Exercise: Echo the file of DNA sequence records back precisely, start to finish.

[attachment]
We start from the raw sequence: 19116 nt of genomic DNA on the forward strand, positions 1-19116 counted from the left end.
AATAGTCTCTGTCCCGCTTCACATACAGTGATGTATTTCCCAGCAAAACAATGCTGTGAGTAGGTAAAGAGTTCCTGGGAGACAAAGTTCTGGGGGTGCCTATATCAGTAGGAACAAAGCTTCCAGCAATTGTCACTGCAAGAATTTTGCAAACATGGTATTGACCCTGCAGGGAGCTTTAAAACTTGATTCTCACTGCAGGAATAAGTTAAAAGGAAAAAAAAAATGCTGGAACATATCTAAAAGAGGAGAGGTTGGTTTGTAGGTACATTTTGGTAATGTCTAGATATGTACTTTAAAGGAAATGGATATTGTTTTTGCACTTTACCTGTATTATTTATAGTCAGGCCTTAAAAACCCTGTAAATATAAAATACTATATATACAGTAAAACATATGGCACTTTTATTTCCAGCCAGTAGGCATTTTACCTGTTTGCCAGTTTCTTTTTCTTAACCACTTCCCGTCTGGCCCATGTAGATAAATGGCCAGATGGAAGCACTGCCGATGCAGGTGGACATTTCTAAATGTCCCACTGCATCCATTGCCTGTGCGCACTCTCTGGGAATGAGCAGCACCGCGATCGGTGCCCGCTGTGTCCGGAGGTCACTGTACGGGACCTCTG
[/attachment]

We start from the raw sequence: 19116 nt of genomic DNA on the forward strand, positions 1-19116 counted from the left end.
AATAGTCTCTGTCCCGCTTCACATACAGTGATGTATTTCCCAGCAAAACAATGCTGTGAGTAGGTAAAGAGTTCCTGGGAGACAAAGTTCTGGGGGTGCCTATATCAGTAGGAACAAAGCTTCCAGCAATTGTCACTGCAAGAATTTTGCAAACATGGTATTGACCCTGCAGGGAGCTTTAAAACTTGATTCTCACTGCAGGAATAAGTTAAAAGGAAAAAAAAAATGCTGGAACATATCTAAAAGAGGAGAGGTTGGTTTGTAGGTACATTTTGGTAATGTCTAGATATGTACTTTAAAGGAAATGGATATTGTTTTTGCACTTTACCTGTATTATTTATAGTCAGGCCTTAAAAACCCTGTAAATATAAAATACTATATATACAGTAAAACATATGGCACTTTTATTTCCAGCCAGTAGGCATTTTACCTGTTTGCCAGTTTCTTTTTCTTAACCACTTCCCGTCTGGCCCATGTAGATAAATGGCCAGATGGAAGCACTGCCGATGCAGGTGGACATTTCTAAATGTCCCACTGCATCCATTGCCTGTGCGCACTCTCTGGGAATGAGCAGCACCGCGATCGGTGCCCGCTGTGTCCGGAGGTCACTGTACGGGACCTCTG